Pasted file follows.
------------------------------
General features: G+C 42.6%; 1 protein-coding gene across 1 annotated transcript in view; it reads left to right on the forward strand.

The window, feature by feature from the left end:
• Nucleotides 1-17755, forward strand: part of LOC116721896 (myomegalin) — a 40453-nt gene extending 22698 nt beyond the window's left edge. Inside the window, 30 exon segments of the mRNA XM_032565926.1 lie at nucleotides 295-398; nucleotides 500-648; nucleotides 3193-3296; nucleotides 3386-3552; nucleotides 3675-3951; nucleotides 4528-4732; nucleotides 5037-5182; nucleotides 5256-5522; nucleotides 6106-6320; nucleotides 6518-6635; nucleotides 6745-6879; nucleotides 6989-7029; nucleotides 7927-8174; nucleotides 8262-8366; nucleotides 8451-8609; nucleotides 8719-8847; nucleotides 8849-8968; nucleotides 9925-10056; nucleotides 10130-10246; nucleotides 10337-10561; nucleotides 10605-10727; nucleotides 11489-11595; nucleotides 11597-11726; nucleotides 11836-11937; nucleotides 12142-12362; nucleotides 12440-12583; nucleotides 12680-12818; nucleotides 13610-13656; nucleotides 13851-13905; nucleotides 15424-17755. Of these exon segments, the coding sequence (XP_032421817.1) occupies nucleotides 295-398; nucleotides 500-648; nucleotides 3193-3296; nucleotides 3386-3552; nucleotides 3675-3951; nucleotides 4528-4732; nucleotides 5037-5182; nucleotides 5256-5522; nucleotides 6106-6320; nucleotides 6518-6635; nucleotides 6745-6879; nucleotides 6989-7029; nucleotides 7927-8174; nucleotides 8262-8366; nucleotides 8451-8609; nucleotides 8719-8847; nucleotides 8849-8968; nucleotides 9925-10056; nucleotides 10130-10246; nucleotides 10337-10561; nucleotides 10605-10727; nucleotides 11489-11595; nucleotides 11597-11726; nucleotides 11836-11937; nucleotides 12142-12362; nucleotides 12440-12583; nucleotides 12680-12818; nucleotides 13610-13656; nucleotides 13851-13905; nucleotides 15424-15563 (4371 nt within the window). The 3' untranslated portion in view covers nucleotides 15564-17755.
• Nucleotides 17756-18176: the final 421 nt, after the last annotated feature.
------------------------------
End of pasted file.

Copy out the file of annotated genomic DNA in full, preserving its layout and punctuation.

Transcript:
General features: G+C 42.6%; 1 protein-coding gene across 1 annotated transcript in view; it reads left to right on the forward strand.

The window, feature by feature from the left end:
• Nucleotides 1-17755, forward strand: part of LOC116721896 (myomegalin) — a 40453-nt gene extending 22698 nt beyond the window's left edge. Inside the window, 30 exon segments of the mRNA XM_032565926.1 lie at nucleotides 295-398; nucleotides 500-648; nucleotides 3193-3296; nucleotides 3386-3552; nucleotides 3675-3951; nucleotides 4528-4732; nucleotides 5037-5182; nucleotides 5256-5522; nucleotides 6106-6320; nucleotides 6518-6635; nucleotides 6745-6879; nucleotides 6989-7029; nucleotides 7927-8174; nucleotides 8262-8366; nucleotides 8451-8609; nucleotides 8719-8847; nucleotides 8849-8968; nucleotides 9925-10056; nucleotides 10130-10246; nucleotides 10337-10561; nucleotides 10605-10727; nucleotides 11489-11595; nucleotides 11597-11726; nucleotides 11836-11937; nucleotides 12142-12362; nucleotides 12440-12583; nucleotides 12680-12818; nucleotides 13610-13656; nucleotides 13851-13905; nucleotides 15424-17755. Of these exon segments, the coding sequence (XP_032421817.1) occupies nucleotides 295-398; nucleotides 500-648; nucleotides 3193-3296; nucleotides 3386-3552; nucleotides 3675-3951; nucleotides 4528-4732; nucleotides 5037-5182; nucleotides 5256-5522; nucleotides 6106-6320; nucleotides 6518-6635; nucleotides 6745-6879; nucleotides 6989-7029; nucleotides 7927-8174; nucleotides 8262-8366; nucleotides 8451-8609; nucleotides 8719-8847; nucleotides 8849-8968; nucleotides 9925-10056; nucleotides 10130-10246; nucleotides 10337-10561; nucleotides 10605-10727; nucleotides 11489-11595; nucleotides 11597-11726; nucleotides 11836-11937; nucleotides 12142-12362; nucleotides 12440-12583; nucleotides 12680-12818; nucleotides 13610-13656; nucleotides 13851-13905; nucleotides 15424-15563 (4371 nt within the window). The 3' untranslated portion in view covers nucleotides 15564-17755.
• Nucleotides 17756-18176: the final 421 nt, after the last annotated feature.